There is a photo of foreign officers on duty with the Army of the Potomac taken during the summer of 1861, right about the time of the First Battle of Bull Run. Most are in formal uniform, with the exception of one Brit who was wearing the dark blue "undress" get up with "bell boy" cap, and ribbaned tunic many officers favored for less than formal occaisions.

The Germans on the otherhand watched the development of new technologies, new tactics, and quickly picked up on what happened during the war, and applied those lessons against the Danes (1864), Austrians (1866) and French (1870).

Les

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There'll always be some controvesy over whether the 'War of Independence' of 1775-1783 was or was not Civil War and our American cousins probably find it difficult to understand that perhaps some 80% of those who actually took part in the affair actually spoke the 'Kings' English without the hint of the American accent we recognise today.

Hugh Bicheno's "Rebels & Redcoats" is probably one of the finest books I have ever read regarding the War of Independence and brings home the fact that it was truly a "civil war" fought between brothers, families and friends. I've even read somewhere that Flora McDonald of Bonny Prince Charlie fame, sided with the British rather than follow those who took up arms against the King.

Our loss was the world's gain and it said that George III never ever forgot the loss of these colonies and many British who fought there hated having to go to war against their own flesh and blood. Our own nation went onto create the greatest Empire the world has ever known, but one historical question which can never be answered would be what sort of Empire would we have had if the colonies had remained British?

One historian has estimated that roughly a third supported the war for independance, another third were against it, and the remaining third wanted nothing to do with either faction. After the war ended, many of those who were loyalists decided to leave the newly founded United States and headed for Canada.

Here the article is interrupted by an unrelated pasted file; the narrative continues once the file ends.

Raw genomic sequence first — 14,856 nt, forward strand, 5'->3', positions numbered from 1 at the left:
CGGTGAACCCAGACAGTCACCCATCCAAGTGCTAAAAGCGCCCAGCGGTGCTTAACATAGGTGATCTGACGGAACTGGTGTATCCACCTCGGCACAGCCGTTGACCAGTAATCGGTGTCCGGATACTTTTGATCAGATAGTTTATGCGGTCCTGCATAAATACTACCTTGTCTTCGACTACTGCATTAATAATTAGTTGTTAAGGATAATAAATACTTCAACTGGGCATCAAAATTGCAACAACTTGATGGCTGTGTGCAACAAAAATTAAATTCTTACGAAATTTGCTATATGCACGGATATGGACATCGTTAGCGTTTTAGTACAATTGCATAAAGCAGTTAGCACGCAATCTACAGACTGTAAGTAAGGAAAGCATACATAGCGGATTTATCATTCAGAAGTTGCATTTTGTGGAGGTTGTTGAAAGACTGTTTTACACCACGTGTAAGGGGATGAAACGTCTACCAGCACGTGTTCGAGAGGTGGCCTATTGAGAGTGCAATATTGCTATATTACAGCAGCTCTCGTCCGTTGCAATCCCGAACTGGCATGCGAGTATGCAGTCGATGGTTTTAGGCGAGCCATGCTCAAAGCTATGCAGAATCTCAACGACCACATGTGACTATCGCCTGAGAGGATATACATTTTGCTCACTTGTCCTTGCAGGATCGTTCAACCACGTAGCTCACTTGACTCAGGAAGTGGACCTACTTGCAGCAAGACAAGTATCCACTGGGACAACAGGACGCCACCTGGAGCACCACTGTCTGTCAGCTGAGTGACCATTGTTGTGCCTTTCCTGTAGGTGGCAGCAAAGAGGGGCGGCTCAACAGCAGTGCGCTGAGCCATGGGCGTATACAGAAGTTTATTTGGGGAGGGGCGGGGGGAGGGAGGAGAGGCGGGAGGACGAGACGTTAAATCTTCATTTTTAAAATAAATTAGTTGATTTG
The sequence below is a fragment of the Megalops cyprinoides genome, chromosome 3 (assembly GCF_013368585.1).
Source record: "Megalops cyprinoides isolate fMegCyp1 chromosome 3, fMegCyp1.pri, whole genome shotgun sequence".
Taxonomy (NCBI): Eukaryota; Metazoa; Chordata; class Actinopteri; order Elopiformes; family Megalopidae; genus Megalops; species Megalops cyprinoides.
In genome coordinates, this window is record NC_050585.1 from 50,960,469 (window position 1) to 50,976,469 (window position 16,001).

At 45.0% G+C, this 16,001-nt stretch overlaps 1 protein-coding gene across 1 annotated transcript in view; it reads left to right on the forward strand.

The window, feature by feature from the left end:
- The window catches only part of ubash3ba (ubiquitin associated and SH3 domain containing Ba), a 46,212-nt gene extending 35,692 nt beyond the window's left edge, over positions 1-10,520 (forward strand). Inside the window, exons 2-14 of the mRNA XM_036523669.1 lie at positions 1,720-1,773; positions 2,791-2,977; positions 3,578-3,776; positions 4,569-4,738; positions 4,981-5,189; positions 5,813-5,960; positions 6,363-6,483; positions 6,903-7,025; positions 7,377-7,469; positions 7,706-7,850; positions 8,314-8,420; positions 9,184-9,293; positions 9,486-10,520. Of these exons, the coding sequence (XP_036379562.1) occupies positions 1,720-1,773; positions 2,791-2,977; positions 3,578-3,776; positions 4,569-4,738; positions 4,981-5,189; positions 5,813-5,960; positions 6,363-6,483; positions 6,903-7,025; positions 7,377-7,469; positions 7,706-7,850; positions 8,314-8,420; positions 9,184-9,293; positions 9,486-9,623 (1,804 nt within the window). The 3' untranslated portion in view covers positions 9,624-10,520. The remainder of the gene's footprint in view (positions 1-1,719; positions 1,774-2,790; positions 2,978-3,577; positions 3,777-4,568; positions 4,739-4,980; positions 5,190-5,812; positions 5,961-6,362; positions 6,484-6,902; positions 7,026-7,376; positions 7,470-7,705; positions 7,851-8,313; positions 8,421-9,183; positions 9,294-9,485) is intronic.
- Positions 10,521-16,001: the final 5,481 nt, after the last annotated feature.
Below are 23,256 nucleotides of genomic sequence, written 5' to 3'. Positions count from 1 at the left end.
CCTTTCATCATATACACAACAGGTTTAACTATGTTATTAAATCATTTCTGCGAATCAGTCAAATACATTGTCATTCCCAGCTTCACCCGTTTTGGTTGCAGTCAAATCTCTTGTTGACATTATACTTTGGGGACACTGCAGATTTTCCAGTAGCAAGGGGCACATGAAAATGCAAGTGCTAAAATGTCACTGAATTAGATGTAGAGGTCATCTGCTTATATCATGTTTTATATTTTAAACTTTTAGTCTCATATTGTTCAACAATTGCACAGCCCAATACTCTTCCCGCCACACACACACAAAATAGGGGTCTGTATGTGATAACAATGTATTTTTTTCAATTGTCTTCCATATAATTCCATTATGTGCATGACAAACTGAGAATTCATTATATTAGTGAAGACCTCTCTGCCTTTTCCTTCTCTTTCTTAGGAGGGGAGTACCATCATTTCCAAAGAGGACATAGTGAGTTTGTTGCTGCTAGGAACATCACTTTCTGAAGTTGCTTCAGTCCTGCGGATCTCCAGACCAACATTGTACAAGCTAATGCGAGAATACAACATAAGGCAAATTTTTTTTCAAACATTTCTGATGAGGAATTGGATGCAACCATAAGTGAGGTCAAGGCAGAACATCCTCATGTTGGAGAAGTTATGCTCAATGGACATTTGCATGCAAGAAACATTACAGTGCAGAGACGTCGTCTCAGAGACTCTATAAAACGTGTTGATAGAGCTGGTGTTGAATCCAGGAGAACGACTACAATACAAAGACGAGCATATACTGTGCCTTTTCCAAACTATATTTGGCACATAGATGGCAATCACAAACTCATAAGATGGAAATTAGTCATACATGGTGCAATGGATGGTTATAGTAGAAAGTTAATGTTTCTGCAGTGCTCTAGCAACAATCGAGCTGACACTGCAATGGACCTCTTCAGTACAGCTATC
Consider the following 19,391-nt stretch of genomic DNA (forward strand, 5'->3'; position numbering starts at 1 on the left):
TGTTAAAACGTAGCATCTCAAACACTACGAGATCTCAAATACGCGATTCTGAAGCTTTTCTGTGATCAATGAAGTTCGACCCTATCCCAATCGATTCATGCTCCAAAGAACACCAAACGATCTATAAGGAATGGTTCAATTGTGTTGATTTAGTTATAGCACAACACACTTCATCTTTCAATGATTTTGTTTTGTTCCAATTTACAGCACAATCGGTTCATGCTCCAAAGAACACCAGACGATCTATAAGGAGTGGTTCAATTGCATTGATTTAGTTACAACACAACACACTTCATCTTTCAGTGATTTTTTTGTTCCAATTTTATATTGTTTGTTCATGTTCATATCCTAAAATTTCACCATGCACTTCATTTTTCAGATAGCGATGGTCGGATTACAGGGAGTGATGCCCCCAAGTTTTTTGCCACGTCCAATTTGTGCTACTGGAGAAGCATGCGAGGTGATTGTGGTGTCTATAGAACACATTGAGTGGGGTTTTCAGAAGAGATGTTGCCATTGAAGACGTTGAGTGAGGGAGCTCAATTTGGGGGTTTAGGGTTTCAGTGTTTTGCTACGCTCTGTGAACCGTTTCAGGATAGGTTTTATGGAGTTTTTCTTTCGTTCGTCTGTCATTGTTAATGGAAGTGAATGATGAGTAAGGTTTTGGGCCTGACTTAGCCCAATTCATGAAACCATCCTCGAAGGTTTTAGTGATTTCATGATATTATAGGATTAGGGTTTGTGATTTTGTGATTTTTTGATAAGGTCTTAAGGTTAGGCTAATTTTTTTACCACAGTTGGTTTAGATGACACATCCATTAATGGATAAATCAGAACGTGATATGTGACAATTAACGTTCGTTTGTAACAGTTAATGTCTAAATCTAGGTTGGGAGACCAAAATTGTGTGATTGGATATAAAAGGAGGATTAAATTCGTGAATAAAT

In 1781, the "brotherly" feeling was anything but. Anti-British feelings, even after Cornwallis surrendered and American independance was certain, ran high enough that the Contintental Congress considered and voted on a bill that proposed making -GERMAN- not English, the official language of the new country. The bill lost by one vote. If the vote had gone the other way, American and British relations would arguably have been considerably different over the last century or so.

Les

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Hi guys,

Everyone knows that the British let the Americans win the War of Independence, because the Americans had treatened to start crying if they didn't! [source: BBC's Little Britain USA]

How are things in the colonies?

Mike

But, yeah, but, no, but :cheeky:

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It wasn't as persistently nasty a Civil War (the first one) up here as it was down South--where things assumed almost the ferocity of the Napoleonic Peninsular campaigns, but it was very much a civil war to us--without the pitched battles or backwoods ambushes.

Benedict Arnold V (you already know you've got a problem when you name your offspring "V") is the closest of the blood of my innumerable Connecticut cousins. Even launched a special raid into West Haven just to GET another of his cousins who happened to be an ancestor of mine (the delightfully named and suicidally ornery octogenarian Deliverance Painter). We were also directly related by marriage to the "Tory Nathan Hale" Moses Dunbar.

So it's a wonder anybody spoke to anybody afterwards, let alone bred. Yet here am I-- spawn of traitors on BOTH sides!!! :rolleyes:

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Our loss was the world's gain and it said that George III never ever forgot the loss of these colonies and many British who fought there hated having to go to war against their own flesh and blood. Our OWN nation went onto create the greatest Empire the world has ever known, but one historical question which can never be answered would be what sort of Empire would we have had if the colonies had remained British?

I assume this is a typo and you mean the Roman Empire. :cheers:

I have found that Christopher Ward's "The War of The Revolution" the best comprehensive military history of the conflict.

~ED

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On the guest book, there is mention of the RWF having a battalion in America during the Civil War. Can anyone shine any more light on this? :unsure:

"America" can include Canada as in "British North America". They were here in the 1850s, but were doubtless recalled for the Crimean War: http://www.cmhg.gc.ca/cmh/en/image_382.asp?page_id=442

Edited by Michael Johnson